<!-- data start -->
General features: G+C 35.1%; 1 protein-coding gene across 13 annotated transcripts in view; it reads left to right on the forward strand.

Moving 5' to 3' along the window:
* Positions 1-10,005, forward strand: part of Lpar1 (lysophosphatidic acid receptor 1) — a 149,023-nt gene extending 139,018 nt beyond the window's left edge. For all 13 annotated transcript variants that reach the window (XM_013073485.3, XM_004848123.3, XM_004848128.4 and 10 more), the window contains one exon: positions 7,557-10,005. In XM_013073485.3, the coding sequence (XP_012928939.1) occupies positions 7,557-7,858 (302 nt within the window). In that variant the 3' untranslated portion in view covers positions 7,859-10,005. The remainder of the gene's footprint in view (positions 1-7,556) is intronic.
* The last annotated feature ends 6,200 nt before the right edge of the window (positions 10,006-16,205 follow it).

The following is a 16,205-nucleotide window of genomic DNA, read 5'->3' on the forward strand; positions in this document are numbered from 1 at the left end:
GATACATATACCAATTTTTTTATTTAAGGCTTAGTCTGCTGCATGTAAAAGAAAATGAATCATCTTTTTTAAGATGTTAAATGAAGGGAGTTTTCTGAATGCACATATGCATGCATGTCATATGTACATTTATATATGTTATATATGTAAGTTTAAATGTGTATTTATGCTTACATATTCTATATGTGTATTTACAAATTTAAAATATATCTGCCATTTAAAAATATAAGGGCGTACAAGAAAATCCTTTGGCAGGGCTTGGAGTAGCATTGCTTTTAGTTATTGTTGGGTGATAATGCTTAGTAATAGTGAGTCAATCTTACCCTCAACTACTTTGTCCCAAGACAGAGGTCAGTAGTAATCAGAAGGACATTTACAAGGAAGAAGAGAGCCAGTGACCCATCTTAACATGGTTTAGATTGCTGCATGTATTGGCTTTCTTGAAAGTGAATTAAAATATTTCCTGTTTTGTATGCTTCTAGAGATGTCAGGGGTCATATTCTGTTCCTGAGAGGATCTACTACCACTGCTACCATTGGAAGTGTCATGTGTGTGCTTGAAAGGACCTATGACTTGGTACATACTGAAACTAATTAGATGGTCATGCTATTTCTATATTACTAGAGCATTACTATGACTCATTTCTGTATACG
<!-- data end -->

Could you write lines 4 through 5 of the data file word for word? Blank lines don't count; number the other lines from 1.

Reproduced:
* The last annotated feature ends 6,200 nt before the right edge of the window (positions 10,006-16,205 follow it).

The following is a 16,205-nucleotide window of genomic DNA, read 5'->3' on the forward strand; positions in this document are numbered from 1 at the left end: